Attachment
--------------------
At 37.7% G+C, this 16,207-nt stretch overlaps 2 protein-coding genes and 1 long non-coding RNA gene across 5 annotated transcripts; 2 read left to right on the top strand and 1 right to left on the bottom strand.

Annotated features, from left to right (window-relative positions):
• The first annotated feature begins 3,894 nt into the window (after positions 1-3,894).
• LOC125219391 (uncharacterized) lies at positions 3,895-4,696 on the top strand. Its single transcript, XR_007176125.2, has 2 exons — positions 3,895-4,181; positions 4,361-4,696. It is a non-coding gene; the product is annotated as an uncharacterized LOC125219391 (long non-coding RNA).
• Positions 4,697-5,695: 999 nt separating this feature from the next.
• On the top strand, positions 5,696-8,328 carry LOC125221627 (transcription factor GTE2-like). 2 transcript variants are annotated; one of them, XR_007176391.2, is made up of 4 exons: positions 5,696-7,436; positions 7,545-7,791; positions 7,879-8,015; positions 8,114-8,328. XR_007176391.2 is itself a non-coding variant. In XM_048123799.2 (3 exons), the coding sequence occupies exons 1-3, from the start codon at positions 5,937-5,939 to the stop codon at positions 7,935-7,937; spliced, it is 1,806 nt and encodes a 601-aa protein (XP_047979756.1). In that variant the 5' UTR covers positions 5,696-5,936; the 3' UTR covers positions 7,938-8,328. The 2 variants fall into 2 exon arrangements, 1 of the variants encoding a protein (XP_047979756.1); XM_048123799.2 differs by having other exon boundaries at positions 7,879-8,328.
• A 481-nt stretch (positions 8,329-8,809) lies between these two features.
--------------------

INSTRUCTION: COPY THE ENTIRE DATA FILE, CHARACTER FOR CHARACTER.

At 37.7% G+C, this 16,207-nt stretch overlaps 2 protein-coding genes and 1 long non-coding RNA gene across 5 annotated transcripts; 2 read left to right on the top strand and 1 right to left on the bottom strand.

Annotated features, from left to right (window-relative positions):
• The first annotated feature begins 3,894 nt into the window (after positions 1-3,894).
• LOC125219391 (uncharacterized) lies at positions 3,895-4,696 on the top strand. Its single transcript, XR_007176125.2, has 2 exons — positions 3,895-4,181; positions 4,361-4,696. It is a non-coding gene; the product is annotated as an uncharacterized LOC125219391 (long non-coding RNA).
• Positions 4,697-5,695: 999 nt separating this feature from the next.
• On the top strand, positions 5,696-8,328 carry LOC125221627 (transcription factor GTE2-like). 2 transcript variants are annotated; one of them, XR_007176391.2, is made up of 4 exons: positions 5,696-7,436; positions 7,545-7,791; positions 7,879-8,015; positions 8,114-8,328. XR_007176391.2 is itself a non-coding variant. In XM_048123799.2 (3 exons), the coding sequence occupies exons 1-3, from the start codon at positions 5,937-5,939 to the stop codon at positions 7,935-7,937; spliced, it is 1,806 nt and encodes a 601-aa protein (XP_047979756.1). In that variant the 5' UTR covers positions 5,696-5,936; the 3' UTR covers positions 7,938-8,328. The 2 variants fall into 2 exon arrangements, 1 of the variants encoding a protein (XP_047979756.1); XM_048123799.2 differs by having other exon boundaries at positions 7,879-8,328.
• A 481-nt stretch (positions 8,329-8,809) lies between these two features.